I replied briefly at bugzilla:53069#c26. In short, bugzilla:56834 covers the anonymous user notifications issue. If there are additional technical issues (i.e., additional obstacles to enabling anonymous mobile editing), please be sure to file a bug in Bugzilla and have it block bugzilla:53069.

Regarding the English Wikipedia's block policy, it's tangentially relevant here. For what's worth, while I've never been too involved with user blocking, I have well over 100 blocks and over 100 unblocks on the English Wikipedia (in addition to over 800,000 other administrative actions). I've also been blocked and unblocked several times over there. Needless to say, I'm quite familiar with the policy, there's no need to quote it to me. ;-)

You asked me to provide feedback. I'll address that below.

  • The technical items that must be completed: this is covered by bugzilla:53069. I believe the known technical work involved here is minimal (a few weeks at most).
  • The best way to socialize these changes and get the appropriate engagement from the community to address the IP address question: Tomasz made similar comments, yet nobody has been able to point to specific complaints or concerns about anonymous editing. There are thousands of anonymous desktop edits made daily. The community has been sufficiently "socialized" because anonymous editing has existed since the dawn of Wikipedia in 2001. Allowing anonymous editing (via mobile) is neither ground-breaking nor novel.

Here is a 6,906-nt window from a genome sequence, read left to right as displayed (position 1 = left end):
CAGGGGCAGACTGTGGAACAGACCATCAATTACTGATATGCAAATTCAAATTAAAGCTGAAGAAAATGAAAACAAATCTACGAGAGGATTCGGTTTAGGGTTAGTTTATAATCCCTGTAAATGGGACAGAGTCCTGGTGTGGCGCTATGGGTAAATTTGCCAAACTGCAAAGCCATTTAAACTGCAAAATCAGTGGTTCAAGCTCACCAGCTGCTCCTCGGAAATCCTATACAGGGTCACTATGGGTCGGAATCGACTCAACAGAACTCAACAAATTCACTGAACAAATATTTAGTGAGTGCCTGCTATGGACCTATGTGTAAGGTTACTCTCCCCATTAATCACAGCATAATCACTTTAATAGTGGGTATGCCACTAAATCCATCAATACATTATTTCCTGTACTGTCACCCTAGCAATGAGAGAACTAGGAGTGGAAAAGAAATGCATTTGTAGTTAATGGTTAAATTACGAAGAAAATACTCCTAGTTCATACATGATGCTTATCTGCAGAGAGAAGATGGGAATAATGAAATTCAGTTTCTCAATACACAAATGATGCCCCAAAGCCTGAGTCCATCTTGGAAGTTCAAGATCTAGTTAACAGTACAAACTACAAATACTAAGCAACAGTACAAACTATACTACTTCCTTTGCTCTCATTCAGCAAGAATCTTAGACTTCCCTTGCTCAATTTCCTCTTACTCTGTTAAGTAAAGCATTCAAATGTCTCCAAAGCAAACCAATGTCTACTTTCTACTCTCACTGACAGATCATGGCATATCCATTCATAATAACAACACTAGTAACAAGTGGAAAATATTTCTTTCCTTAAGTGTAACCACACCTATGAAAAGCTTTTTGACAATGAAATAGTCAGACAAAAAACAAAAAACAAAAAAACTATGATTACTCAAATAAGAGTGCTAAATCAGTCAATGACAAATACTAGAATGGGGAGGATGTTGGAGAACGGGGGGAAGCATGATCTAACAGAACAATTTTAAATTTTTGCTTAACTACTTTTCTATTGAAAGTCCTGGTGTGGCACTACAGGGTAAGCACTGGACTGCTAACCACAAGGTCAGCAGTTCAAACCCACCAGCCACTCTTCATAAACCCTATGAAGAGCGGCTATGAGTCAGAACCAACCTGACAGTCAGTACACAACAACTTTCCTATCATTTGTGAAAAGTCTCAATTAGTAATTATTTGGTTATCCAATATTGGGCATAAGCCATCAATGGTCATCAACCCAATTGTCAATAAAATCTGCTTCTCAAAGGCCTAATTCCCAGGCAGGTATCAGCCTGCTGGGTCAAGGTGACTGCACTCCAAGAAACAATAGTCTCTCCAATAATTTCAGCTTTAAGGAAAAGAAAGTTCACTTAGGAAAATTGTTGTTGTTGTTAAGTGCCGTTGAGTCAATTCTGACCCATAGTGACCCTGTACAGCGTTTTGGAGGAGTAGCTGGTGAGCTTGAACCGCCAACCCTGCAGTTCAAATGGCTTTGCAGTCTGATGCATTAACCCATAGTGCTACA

• The best way to avoid backlash similar to what we incurred with the logged out mobile photo CTA: I didn't follow that incident as closely as others, but basically I believe there was a call-to-action from the mobile team that basically encouraged copyright violations to be uploaded to Commons. The answer there is to... not do that. We can enable anonymous mobile editing without any kind of call-to-action. The pencil icon alone should be sufficient. If people want to log in, they will, just as they do via desktop. And, of course, images are different from text. The biggest concern with text contributions is copying and pasting. With photos, the concerns are a lot more varied and hairier (freedom of panorama, personality rights, copyright, fair use, etc.).